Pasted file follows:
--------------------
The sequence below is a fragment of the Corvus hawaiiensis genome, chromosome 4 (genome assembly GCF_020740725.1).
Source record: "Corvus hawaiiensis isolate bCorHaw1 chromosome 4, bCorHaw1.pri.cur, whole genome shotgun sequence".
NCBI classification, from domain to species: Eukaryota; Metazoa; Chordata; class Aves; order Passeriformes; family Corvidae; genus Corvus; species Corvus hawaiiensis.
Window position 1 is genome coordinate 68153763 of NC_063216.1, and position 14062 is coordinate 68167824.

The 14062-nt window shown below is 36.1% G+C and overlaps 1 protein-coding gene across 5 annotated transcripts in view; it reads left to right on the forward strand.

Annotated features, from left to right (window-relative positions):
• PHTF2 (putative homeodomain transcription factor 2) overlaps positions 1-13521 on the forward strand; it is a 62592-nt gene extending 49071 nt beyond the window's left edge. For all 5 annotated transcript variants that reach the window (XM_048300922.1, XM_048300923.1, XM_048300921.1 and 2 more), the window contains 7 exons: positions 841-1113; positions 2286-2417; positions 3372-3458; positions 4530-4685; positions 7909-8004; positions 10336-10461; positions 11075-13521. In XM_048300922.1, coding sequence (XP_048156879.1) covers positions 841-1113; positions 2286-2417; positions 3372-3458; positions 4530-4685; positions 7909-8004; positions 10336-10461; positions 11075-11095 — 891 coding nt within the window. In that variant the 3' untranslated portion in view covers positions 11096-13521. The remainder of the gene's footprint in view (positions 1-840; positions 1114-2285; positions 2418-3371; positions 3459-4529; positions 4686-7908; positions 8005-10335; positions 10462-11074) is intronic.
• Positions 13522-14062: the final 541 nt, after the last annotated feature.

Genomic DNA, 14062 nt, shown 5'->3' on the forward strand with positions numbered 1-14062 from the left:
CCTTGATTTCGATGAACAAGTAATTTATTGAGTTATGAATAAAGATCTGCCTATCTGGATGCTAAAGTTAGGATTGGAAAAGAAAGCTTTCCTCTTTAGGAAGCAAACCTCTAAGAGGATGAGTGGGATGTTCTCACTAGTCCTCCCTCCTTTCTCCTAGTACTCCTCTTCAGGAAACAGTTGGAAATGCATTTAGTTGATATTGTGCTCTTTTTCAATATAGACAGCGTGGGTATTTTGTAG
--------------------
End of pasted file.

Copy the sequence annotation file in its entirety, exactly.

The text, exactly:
The sequence below is a fragment of the Corvus hawaiiensis genome, chromosome 4 (genome assembly GCF_020740725.1).
Source record: "Corvus hawaiiensis isolate bCorHaw1 chromosome 4, bCorHaw1.pri.cur, whole genome shotgun sequence".
NCBI classification, from domain to species: Eukaryota; Metazoa; Chordata; class Aves; order Passeriformes; family Corvidae; genus Corvus; species Corvus hawaiiensis.
Window position 1 is genome coordinate 68153763 of NC_063216.1, and position 14062 is coordinate 68167824.

The 14062-nt window shown below is 36.1% G+C and overlaps 1 protein-coding gene across 5 annotated transcripts in view; it reads left to right on the forward strand.

Annotated features, from left to right (window-relative positions):
• PHTF2 (putative homeodomain transcription factor 2) overlaps positions 1-13521 on the forward strand; it is a 62592-nt gene extending 49071 nt beyond the window's left edge. For all 5 annotated transcript variants that reach the window (XM_048300922.1, XM_048300923.1, XM_048300921.1 and 2 more), the window contains 7 exons: positions 841-1113; positions 2286-2417; positions 3372-3458; positions 4530-4685; positions 7909-8004; positions 10336-10461; positions 11075-13521. In XM_048300922.1, coding sequence (XP_048156879.1) covers positions 841-1113; positions 2286-2417; positions 3372-3458; positions 4530-4685; positions 7909-8004; positions 10336-10461; positions 11075-11095 — 891 coding nt within the window. In that variant the 3' untranslated portion in view covers positions 11096-13521. The remainder of the gene's footprint in view (positions 1-840; positions 1114-2285; positions 2418-3371; positions 3459-4529; positions 4686-7908; positions 8005-10335; positions 10462-11074) is intronic.
• Positions 13522-14062: the final 541 nt, after the last annotated feature.

Genomic DNA, 14062 nt, shown 5'->3' on the forward strand with positions numbered 1-14062 from the left:
CCTTGATTTCGATGAACAAGTAATTTATTGAGTTATGAATAAAGATCTGCCTATCTGGATGCTAAAGTTAGGATTGGAAAAGAAAGCTTTCCTCTTTAGGAAGCAAACCTCTAAGAGGATGAGTGGGATGTTCTCACTAGTCCTCCCTCCTTTCTCCTAGTACTCCTCTTCAGGAAACAGTTGGAAATGCATTTAGTTGATATTGTGCTCTTTTTCAATATAGACAGCGTGGGTATTTTGTAG